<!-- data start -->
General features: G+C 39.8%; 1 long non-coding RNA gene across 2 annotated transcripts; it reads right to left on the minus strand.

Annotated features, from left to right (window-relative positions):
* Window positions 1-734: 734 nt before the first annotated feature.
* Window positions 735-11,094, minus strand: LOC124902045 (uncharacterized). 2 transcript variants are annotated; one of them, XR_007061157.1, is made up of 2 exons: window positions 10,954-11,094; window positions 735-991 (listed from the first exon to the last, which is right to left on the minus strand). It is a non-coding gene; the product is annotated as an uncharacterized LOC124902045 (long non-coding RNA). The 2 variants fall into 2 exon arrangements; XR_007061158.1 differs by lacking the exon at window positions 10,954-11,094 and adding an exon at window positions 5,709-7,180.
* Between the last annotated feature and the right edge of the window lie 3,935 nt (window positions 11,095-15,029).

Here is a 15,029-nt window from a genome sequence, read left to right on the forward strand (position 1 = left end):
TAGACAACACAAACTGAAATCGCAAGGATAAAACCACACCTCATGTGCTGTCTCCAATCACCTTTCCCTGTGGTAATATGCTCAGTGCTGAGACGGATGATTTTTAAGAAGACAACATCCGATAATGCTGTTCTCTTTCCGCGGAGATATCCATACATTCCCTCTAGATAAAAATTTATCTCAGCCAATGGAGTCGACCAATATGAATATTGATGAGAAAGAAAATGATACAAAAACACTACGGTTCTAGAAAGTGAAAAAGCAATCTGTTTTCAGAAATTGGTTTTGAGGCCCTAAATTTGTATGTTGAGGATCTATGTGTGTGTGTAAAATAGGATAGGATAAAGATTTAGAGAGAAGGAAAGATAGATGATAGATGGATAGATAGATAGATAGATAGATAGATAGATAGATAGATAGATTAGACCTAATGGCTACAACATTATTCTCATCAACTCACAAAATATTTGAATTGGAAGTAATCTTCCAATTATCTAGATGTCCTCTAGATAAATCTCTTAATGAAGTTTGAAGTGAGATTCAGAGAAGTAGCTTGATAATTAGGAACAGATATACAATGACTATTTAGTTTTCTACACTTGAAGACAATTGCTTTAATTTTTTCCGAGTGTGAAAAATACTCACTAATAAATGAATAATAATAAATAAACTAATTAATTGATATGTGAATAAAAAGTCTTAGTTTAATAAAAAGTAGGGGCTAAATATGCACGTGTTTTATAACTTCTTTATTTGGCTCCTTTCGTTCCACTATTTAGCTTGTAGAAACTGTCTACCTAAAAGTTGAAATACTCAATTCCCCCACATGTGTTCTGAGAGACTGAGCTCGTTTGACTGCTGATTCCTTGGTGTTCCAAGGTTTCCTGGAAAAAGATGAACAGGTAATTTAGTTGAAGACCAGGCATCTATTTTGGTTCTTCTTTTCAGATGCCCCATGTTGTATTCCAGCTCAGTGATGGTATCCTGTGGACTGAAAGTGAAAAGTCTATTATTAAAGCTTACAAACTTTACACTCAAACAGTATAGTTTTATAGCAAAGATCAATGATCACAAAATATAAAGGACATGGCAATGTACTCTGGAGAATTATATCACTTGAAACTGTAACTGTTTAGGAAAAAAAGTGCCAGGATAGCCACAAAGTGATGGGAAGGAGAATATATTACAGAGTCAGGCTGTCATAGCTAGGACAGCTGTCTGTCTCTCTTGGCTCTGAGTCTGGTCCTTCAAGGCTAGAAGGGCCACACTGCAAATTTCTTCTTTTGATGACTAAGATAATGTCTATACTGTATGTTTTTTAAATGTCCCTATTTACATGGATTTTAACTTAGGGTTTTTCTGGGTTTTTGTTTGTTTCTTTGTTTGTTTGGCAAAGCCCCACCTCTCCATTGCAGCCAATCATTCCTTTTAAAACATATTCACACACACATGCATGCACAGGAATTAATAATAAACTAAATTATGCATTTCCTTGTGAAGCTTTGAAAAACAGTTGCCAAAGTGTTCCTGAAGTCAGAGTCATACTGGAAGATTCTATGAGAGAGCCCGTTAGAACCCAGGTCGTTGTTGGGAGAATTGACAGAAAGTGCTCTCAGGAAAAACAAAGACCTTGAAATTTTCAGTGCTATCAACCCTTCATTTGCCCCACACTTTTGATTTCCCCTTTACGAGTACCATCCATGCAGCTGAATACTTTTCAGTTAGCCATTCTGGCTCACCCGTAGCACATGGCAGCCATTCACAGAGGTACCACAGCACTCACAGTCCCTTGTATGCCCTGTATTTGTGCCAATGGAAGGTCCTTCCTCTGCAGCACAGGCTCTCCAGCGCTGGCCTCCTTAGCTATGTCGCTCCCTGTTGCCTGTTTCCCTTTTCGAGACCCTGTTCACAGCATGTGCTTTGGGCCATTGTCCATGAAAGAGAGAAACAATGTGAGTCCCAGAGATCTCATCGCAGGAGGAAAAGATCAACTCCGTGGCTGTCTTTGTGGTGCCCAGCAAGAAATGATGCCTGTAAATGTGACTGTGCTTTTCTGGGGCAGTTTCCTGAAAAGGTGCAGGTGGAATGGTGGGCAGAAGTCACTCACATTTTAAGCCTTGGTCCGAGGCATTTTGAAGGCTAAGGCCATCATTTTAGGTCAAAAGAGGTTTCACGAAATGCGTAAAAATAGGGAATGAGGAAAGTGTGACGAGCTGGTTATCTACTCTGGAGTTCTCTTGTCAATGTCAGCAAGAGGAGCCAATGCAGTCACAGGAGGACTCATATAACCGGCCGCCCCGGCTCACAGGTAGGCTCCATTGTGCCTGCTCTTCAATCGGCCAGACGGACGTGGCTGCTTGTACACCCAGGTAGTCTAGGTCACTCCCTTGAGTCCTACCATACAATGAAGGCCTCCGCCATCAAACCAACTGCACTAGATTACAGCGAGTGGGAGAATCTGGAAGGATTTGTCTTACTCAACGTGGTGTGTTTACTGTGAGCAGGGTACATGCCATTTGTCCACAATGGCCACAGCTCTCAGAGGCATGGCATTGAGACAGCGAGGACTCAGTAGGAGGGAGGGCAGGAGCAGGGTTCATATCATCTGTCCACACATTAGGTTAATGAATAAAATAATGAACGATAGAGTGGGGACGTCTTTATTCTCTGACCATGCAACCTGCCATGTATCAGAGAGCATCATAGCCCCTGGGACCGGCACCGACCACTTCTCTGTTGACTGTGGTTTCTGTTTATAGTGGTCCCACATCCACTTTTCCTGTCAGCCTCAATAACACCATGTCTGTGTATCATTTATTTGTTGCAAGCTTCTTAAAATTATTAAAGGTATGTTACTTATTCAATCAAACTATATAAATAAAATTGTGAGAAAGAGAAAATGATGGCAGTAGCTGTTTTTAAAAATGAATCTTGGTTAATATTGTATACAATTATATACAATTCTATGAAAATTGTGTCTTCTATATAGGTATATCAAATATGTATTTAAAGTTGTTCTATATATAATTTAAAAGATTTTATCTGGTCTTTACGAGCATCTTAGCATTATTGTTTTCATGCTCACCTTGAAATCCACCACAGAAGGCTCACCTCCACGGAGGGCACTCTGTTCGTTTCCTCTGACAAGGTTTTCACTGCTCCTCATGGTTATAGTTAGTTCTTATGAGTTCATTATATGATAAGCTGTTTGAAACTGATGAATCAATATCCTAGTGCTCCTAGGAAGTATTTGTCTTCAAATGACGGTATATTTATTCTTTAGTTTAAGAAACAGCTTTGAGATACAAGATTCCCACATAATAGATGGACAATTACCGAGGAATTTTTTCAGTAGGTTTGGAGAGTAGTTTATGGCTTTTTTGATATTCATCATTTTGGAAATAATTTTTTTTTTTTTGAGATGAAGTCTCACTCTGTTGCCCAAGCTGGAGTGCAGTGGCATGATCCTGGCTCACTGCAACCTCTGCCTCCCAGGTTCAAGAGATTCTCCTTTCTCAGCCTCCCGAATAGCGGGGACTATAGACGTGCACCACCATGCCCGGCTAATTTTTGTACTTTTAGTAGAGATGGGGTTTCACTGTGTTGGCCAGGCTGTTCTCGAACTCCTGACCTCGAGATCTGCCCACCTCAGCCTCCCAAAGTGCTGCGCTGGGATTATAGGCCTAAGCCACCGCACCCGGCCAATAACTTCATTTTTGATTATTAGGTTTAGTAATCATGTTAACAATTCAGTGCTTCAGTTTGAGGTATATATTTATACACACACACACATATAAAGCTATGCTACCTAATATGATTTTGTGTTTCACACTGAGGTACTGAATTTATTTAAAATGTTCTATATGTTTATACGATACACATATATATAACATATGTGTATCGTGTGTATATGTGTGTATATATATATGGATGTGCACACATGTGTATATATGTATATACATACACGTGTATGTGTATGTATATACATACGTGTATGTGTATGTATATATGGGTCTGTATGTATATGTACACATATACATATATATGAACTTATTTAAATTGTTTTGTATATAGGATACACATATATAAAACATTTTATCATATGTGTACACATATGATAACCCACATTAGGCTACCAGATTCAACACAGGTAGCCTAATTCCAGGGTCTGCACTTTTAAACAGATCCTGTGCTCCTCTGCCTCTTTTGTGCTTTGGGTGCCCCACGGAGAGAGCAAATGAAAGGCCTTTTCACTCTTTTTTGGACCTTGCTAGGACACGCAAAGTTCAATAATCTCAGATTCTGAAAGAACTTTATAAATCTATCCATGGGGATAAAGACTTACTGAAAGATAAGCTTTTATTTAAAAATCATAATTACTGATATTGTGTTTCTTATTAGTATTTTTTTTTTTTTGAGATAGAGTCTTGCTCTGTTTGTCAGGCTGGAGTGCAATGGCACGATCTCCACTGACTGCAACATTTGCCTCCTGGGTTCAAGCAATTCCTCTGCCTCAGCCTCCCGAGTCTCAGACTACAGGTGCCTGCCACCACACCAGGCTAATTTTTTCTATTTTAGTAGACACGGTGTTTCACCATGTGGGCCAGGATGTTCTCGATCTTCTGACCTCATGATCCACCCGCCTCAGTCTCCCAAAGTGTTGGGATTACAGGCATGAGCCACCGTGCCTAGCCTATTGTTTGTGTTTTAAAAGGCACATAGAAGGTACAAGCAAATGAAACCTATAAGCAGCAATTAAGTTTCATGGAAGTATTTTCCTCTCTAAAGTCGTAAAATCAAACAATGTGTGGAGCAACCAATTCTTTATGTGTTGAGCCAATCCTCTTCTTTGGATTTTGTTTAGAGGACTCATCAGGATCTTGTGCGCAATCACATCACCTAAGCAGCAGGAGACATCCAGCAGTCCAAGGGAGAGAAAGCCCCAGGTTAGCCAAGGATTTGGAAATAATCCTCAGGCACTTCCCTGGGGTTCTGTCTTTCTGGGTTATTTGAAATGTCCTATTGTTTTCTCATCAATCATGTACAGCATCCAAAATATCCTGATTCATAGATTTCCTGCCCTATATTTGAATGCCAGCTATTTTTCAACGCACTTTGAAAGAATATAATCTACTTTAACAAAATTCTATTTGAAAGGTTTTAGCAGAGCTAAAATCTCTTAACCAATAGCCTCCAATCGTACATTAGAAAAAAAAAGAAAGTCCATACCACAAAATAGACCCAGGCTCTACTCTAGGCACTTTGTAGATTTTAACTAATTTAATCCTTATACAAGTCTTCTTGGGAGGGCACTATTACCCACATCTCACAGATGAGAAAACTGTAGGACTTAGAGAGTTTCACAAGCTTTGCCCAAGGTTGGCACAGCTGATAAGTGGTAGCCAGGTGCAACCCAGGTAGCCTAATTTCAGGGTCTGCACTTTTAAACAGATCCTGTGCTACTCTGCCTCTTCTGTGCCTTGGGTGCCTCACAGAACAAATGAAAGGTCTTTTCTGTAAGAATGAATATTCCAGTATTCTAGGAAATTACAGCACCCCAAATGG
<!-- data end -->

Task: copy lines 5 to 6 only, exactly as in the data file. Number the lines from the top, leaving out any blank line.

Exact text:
* Between the last annotated feature and the right edge of the window lie 3,935 nt (window positions 11,095-15,029).

Here is a 15,029-nt window from a genome sequence, read left to right on the forward strand (position 1 = left end):